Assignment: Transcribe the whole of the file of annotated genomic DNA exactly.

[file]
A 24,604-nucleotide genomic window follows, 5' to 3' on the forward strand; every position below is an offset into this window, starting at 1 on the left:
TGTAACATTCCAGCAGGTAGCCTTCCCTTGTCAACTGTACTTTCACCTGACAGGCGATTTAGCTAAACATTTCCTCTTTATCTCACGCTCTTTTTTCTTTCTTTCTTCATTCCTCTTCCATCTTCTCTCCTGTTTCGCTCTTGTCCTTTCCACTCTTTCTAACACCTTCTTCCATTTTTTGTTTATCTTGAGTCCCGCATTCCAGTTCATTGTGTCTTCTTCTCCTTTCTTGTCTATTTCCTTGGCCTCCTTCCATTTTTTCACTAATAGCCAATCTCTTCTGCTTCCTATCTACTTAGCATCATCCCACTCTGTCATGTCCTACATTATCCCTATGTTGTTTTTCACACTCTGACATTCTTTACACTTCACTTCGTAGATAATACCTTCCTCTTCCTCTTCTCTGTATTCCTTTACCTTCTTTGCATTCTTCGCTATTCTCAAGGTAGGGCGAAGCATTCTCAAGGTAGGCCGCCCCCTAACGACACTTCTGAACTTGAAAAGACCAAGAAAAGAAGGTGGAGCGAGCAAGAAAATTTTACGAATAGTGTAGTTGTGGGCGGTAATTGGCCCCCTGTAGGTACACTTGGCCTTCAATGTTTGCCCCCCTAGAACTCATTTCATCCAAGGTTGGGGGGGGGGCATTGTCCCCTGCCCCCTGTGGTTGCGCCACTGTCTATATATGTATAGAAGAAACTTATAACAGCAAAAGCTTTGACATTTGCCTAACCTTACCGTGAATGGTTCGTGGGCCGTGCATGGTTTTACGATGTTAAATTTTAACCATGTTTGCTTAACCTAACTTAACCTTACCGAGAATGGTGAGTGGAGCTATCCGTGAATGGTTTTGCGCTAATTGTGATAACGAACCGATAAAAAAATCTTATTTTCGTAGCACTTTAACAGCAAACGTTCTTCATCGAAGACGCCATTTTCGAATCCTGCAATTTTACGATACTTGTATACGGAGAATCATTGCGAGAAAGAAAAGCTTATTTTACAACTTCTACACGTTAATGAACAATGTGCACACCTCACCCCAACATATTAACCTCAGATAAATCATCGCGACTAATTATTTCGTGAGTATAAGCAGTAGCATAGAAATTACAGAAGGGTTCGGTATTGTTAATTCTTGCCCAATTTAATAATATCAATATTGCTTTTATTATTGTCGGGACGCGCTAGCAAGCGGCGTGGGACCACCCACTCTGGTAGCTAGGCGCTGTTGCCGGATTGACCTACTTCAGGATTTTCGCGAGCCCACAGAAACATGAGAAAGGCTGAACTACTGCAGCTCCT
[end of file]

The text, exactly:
A 24,604-nucleotide genomic window follows, 5' to 3' on the forward strand; every position below is an offset into this window, starting at 1 on the left:
TGTAACATTCCAGCAGGTAGCCTTCCCTTGTCAACTGTACTTTCACCTGACAGGCGATTTAGCTAAACATTTCCTCTTTATCTCACGCTCTTTTTTCTTTCTTTCTTCATTCCTCTTCCATCTTCTCTCCTGTTTCGCTCTTGTCCTTTCCACTCTTTCTAACACCTTCTTCCATTTTTTGTTTATCTTGAGTCCCGCATTCCAGTTCATTGTGTCTTCTTCTCCTTTCTTGTCTATTTCCTTGGCCTCCTTCCATTTTTTCACTAATAGCCAATCTCTTCTGCTTCCTATCTACTTAGCATCATCCCACTCTGTCATGTCCTACATTATCCCTATGTTGTTTTTCACACTCTGACATTCTTTACACTTCACTTCGTAGATAATACCTTCCTCTTCCTCTTCTCTGTATTCCTTTACCTTCTTTGCATTCTTCGCTATTCTCAAGGTAGGGCGAAGCATTCTCAAGGTAGGCCGCCCCCTAACGACACTTCTGAACTTGAAAAGACCAAGAAAAGAAGGTGGAGCGAGCAAGAAAATTTTACGAATAGTGTAGTTGTGGGCGGTAATTGGCCCCCTGTAGGTACACTTGGCCTTCAATGTTTGCCCCCCTAGAACTCATTTCATCCAAGGTTGGGGGGGGGGCATTGTCCCCTGCCCCCTGTGGTTGCGCCACTGTCTATATATGTATAGAAGAAACTTATAACAGCAAAAGCTTTGACATTTGCCTAACCTTACCGTGAATGGTTCGTGGGCCGTGCATGGTTTTACGATGTTAAATTTTAACCATGTTTGCTTAACCTAACTTAACCTTACCGAGAATGGTGAGTGGAGCTATCCGTGAATGGTTTTGCGCTAATTGTGATAACGAACCGATAAAAAAATCTTATTTTCGTAGCACTTTAACAGCAAACGTTCTTCATCGAAGACGCCATTTTCGAATCCTGCAATTTTACGATACTTGTATACGGAGAATCATTGCGAGAAAGAAAAGCTTATTTTACAACTTCTACACGTTAATGAACAATGTGCACACCTCACCCCAACATATTAACCTCAGATAAATCATCGCGACTAATTATTTCGTGAGTATAAGCAGTAGCATAGAAATTACAGAAGGGTTCGGTATTGTTAATTCTTGCCCAATTTAATAATATCAATATTGCTTTTATTATTGTCGGGACGCGCTAGCAAGCGGCGTGGGACCACCCACTCTGGTAGCTAGGCGCTGTTGCCGGATTGACCTACTTCAGGATTTTCGCGAGCCCACAGAAACATGAGAAAGGCTGAACTACTGCAGCTCCT